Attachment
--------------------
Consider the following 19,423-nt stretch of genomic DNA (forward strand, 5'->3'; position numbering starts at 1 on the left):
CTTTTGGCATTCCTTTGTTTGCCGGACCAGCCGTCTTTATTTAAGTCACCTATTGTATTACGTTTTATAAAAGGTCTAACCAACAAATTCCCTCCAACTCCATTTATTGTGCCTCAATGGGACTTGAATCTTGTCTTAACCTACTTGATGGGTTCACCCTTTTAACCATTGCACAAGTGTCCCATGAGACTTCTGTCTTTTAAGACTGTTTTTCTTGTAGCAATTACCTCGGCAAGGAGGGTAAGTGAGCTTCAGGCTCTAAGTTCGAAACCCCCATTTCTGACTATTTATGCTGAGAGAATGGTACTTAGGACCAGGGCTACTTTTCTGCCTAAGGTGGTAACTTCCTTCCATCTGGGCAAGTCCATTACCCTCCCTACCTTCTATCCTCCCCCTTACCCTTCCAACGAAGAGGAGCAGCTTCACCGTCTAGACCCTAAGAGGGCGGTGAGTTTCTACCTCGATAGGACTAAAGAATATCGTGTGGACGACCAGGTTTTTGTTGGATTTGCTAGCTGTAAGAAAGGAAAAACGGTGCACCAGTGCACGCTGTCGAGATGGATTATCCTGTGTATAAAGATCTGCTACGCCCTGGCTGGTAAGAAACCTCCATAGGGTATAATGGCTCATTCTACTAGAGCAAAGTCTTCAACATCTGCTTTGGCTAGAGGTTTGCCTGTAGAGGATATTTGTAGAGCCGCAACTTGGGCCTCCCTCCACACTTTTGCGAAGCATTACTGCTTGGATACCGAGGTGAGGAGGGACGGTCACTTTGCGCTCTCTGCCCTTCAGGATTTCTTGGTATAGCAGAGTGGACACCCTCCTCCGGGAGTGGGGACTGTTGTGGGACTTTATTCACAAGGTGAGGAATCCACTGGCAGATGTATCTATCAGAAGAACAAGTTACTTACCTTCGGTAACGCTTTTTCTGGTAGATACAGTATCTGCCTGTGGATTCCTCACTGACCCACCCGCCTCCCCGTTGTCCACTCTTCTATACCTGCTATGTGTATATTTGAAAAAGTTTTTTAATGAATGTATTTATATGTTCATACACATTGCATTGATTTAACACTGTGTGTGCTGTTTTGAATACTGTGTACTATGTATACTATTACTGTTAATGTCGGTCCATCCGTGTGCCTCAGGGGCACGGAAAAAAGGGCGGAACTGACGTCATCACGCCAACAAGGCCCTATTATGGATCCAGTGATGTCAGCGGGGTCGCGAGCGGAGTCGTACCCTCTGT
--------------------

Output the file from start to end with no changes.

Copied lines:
Consider the following 19,423-nt stretch of genomic DNA (forward strand, 5'->3'; position numbering starts at 1 on the left):
CTTTTGGCATTCCTTTGTTTGCCGGACCAGCCGTCTTTATTTAAGTCACCTATTGTATTACGTTTTATAAAAGGTCTAACCAACAAATTCCCTCCAACTCCATTTATTGTGCCTCAATGGGACTTGAATCTTGTCTTAACCTACTTGATGGGTTCACCCTTTTAACCATTGCACAAGTGTCCCATGAGACTTCTGTCTTTTAAGACTGTTTTTCTTGTAGCAATTACCTCGGCAAGGAGGGTAAGTGAGCTTCAGGCTCTAAGTTCGAAACCCCCATTTCTGACTATTTATGCTGAGAGAATGGTACTTAGGACCAGGGCTACTTTTCTGCCTAAGGTGGTAACTTCCTTCCATCTGGGCAAGTCCATTACCCTCCCTACCTTCTATCCTCCCCCTTACCCTTCCAACGAAGAGGAGCAGCTTCACCGTCTAGACCCTAAGAGGGCGGTGAGTTTCTACCTCGATAGGACTAAAGAATATCGTGTGGACGACCAGGTTTTTGTTGGATTTGCTAGCTGTAAGAAAGGAAAAACGGTGCACCAGTGCACGCTGTCGAGATGGATTATCCTGTGTATAAAGATCTGCTACGCCCTGGCTGGTAAGAAACCTCCATAGGGTATAATGGCTCATTCTACTAGAGCAAAGTCTTCAACATCTGCTTTGGCTAGAGGTTTGCCTGTAGAGGATATTTGTAGAGCCGCAACTTGGGCCTCCCTCCACACTTTTGCGAAGCATTACTGCTTGGATACCGAGGTGAGGAGGGACGGTCACTTTGCGCTCTCTGCCCTTCAGGATTTCTTGGTATAGCAGAGTGGACACCCTCCTCCGGGAGTGGGGACTGTTGTGGGACTTTATTCACAAGGTGAGGAATCCACTGGCAGATGTATCTATCAGAAGAACAAGTTACTTACCTTCGGTAACGCTTTTTCTGGTAGATACAGTATCTGCCTGTGGATTCCTCACTGACCCACCCGCCTCCCCGTTGTCCACTCTTCTATACCTGCTATGTGTATATTTGAAAAAGTTTTTTAATGAATGTATTTATATGTTCATACACATTGCATTGATTTAACACTGTGTGTGCTGTTTTGAATACTGTGTACTATGTATACTATTACTGTTAATGTCGGTCCATCCGTGTGCCTCAGGGGCACGGAAAAAAGGGCGGAACTGACGTCATCACGCCAACAAGGCCCTATTATGGATCCAGTGATGTCAGCGGGGTCGCGAGCGGAGTCGTACCCTCTGT